Editor’s Note: Nicole Hemmer is an associate professor of history and director of the Carolyn T. and Robert M. Rogers Center for the Study of the Presidency at Vanderbilt University. She is the author of “Messengers of the Right: Conservative Media and the Transformation of American Politics” and the forthcoming “Partisans: The Conservative Revolutionaries Who Remade American Politics in the 1990s.” She cohosts the history podcasts “Past Present” and “This Day in Esoteric Political History.” The views expressed in this commentary are her own. View more opinion on CNN.
The arrival of a clutch of migrants to the Port Authority Bus Terminal in New York City – sent from a southern state that did not want them as residents – triggered outrage from city leaders and civil rights activists. A US senator from New York denounced it as a “heartless display of theatricalism.”
A civil rights leader called it “a hypocritical effort to gain cheap publicity.” When asked whether the city would send the migrants back south, a city commissioner responded, “I have neither the authority nor the desire to send anyone back anywhere he doesn’t want to go.”
It was the spring of 1962, and officials in New York and other cities were grappling with how best to respond to an outrageous act: the decision of southern segregationists to begin funding one-way trips to the North for Black citizens in what they called “reverse Freedom Rides” – a jab at the efforts of civil rights activists to desegregate interstate travel.
Officials understood it was both a publicity stunt (as historian Clive Webb has documented, segregationists tipped off local media to the arrival of migrants) and an act of stunning cruelty (segregationists lied to migrants, saying jobs and housing awaited them in their new cities.)
Sixty years later, the reverse Freedom Rides feel newly resonant, as governors in Texas and Florida scheme to ship migrants and refugees from the South to northern cities with Democrats in power. On Wednesday, 50 migrants arrived in Martha’s Vineyard, an island in Massachusetts that serves as a summer destination for wealthy New Englanders and well-heeled, well-connected people like former President Barack Obama.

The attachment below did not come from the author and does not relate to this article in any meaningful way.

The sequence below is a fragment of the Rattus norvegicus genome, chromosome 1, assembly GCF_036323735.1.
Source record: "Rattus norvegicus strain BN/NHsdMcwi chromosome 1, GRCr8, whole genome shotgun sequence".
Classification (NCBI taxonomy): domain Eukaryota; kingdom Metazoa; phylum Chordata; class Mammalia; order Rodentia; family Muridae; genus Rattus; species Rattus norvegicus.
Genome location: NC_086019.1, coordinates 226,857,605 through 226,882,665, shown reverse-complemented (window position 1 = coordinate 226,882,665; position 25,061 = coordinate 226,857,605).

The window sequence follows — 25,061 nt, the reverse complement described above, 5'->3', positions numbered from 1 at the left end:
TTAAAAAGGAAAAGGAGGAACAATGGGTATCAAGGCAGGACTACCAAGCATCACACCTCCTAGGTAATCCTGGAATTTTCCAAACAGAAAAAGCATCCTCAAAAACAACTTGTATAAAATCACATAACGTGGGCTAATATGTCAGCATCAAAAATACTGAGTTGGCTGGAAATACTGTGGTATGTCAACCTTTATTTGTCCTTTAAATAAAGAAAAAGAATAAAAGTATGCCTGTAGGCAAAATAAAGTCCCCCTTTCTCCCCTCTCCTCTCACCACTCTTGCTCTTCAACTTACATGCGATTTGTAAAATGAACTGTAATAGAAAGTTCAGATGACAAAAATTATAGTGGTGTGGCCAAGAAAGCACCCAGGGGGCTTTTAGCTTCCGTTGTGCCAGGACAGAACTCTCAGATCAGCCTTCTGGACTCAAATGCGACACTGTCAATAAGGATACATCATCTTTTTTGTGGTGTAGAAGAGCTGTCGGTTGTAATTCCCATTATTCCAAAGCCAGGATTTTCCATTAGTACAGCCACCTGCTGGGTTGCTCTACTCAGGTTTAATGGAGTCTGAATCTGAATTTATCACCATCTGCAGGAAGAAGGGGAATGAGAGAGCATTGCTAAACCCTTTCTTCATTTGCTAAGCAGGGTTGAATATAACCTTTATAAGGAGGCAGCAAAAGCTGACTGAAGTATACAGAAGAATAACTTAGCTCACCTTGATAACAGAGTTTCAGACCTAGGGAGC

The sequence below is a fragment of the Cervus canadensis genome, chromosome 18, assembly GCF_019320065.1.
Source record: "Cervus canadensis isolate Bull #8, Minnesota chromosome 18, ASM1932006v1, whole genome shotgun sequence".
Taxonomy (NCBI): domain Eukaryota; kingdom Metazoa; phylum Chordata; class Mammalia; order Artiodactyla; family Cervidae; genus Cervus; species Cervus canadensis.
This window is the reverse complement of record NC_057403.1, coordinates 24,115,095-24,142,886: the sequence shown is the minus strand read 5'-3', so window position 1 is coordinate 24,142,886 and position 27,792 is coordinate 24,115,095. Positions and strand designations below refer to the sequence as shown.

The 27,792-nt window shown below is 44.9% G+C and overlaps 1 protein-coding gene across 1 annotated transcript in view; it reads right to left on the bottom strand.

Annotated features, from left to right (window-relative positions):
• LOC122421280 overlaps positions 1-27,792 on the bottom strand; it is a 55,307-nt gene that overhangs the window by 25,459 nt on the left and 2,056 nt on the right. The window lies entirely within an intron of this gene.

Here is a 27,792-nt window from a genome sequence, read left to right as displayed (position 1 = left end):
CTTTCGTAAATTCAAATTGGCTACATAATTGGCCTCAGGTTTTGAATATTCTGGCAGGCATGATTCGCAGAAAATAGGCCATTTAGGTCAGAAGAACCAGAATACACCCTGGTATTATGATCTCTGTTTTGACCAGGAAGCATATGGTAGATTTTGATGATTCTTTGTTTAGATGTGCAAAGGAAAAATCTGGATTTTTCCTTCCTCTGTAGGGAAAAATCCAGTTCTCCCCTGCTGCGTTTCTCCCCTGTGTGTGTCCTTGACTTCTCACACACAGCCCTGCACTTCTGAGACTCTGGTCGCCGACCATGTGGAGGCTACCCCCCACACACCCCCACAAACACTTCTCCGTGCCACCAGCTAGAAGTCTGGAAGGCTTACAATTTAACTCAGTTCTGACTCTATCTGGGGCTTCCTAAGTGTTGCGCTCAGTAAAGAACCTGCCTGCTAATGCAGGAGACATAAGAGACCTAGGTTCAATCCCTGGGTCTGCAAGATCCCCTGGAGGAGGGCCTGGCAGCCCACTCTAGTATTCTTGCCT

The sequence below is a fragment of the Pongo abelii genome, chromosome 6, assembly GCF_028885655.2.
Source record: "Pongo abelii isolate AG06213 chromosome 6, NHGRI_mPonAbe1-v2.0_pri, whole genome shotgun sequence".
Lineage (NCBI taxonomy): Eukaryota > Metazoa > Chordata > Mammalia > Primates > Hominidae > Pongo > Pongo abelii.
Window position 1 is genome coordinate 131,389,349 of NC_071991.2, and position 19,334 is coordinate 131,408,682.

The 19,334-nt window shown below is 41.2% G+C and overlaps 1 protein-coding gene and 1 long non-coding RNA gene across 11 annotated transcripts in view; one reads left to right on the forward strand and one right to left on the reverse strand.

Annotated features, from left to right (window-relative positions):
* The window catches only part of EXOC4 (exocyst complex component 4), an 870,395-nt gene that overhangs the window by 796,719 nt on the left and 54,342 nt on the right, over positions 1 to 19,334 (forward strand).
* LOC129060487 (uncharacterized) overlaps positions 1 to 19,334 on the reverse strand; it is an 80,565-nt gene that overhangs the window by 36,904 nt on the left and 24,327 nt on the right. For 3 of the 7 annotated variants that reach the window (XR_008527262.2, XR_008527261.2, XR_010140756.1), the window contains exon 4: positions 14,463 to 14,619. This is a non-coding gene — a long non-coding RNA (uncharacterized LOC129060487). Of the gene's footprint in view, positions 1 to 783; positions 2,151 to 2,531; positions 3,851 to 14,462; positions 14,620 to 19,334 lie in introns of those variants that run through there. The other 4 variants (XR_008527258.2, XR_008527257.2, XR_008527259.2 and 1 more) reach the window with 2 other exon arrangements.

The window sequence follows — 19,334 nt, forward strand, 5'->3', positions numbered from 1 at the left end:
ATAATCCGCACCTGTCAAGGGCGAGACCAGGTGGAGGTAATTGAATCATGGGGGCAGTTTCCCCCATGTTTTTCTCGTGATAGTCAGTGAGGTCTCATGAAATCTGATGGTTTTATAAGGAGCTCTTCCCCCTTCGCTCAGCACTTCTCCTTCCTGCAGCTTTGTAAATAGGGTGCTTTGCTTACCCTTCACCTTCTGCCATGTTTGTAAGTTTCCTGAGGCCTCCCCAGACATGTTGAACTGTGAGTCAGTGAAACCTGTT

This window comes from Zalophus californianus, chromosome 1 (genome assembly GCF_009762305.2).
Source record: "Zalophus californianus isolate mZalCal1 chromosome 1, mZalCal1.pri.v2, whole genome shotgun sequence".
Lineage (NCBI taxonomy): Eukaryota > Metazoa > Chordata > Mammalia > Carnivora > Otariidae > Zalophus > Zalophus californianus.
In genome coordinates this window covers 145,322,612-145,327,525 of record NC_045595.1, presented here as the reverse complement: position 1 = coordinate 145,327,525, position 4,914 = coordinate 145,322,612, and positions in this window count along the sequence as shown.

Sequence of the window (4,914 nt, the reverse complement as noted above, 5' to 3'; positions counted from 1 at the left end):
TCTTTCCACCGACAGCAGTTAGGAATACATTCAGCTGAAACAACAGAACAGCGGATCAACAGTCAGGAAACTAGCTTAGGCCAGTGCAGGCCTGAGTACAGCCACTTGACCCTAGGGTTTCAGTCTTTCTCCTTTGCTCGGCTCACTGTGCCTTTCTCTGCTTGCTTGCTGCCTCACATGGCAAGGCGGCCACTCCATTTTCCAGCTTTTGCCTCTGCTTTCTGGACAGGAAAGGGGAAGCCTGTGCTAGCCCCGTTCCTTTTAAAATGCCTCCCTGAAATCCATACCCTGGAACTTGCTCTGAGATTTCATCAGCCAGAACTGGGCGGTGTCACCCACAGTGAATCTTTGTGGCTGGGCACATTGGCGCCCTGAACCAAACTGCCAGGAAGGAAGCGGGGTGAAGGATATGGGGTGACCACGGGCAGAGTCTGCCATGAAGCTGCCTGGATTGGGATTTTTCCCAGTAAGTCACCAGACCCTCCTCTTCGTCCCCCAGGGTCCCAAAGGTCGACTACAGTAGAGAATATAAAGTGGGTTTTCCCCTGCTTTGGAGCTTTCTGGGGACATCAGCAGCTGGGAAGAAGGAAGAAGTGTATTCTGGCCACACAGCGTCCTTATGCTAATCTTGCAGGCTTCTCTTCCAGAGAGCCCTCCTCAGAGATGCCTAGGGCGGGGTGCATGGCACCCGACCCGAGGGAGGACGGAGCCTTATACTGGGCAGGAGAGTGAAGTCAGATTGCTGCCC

That scheme sparked both outrage and action on the tiny island, where residents scrambled to provide food, clothing, and shelter for the migrants, who had arrived with little more than each other and a map to the local community services center. Though the residents of Martha’s Vineyard had been caught off-guard, the plan had been heralded for months in right-wing media circles, where hosts cackled at the thought of liberal cities awash in confused and displaced migrants.
For Ron DeSantis, the Florida governor who took responsibility for the Martha’s Vineyard flights, the proper people were outraged and delighted. Liberal shock, conservative glee: these were the emotions DeSantis hoped to evoke with his latest round of “trigger the libs” politicking. It is a politics devoid of efforts to develop workable policies, devoted instead to grabbing headlines and building support with the Republican Party’s Trumpian base.
The choice of Martha’s Vineyard, where the Obamas own a home and where many Black elites vacation, was no accident, any more than it was a coincidence that segregationists sent Black southerners to the city where activists founded the National Association for the Advancement of Colored People. If the White liberals of the North believed that the unwanted people of the South were so wonderful, the thinking went, then they could deal with them.
Except both the segregationists of the 1960s and Republican governors today based their plans on faulty understandings of northern life and experiences. Leaders in New York City and Martha’s Vineyard may have been outraged at the arrival of the migrants forcibly removed from southern states, but they did not recoil from the migrants themselves.
They worked to help the newcomers make a place for themselves: city leaders and local activists helped at least some Black southerners find housing and jobs, while on Martha’s Vineyard, there has been an outpouring of support to make temporary space for the migrants, even if the island economy, with its seasonal jobs and lack of affordable housing, makes long-term residence unlikely.
More than that, though, DeSantis did not understand that in sending migrants to Martha’s Vineyard, he was sending them to a place that was not solely populated by the wealthy and well-connected. The island hosts migrant communities from places like Portugal and Brazil, and while it is hardly a workers’ paradise, it is also not a place where issues of immigration status and labor are new concerns.
Those who cheer on the cruel displacement schemes out of Florida and Texas imagine themselves as populist heroes, sticking it to both wealthy northerners and undocumented migrants. But this isn’t a populism meant to expand the Republican base or build a real working-class alliance, nor is it a populism meant to solve thorny issues of immigration, labor, and interstate tensions.
It’s a populism of resentment and cruelty, an effort to please the voters who still cheer on former President Donald Trump and to win another round of plaudits in right-wing media. And like the reverse Freedom Rides of the early 1960s, it is just one part of a project of massive resistance to civil rights, the federal government and, ultimately, liberal democracy.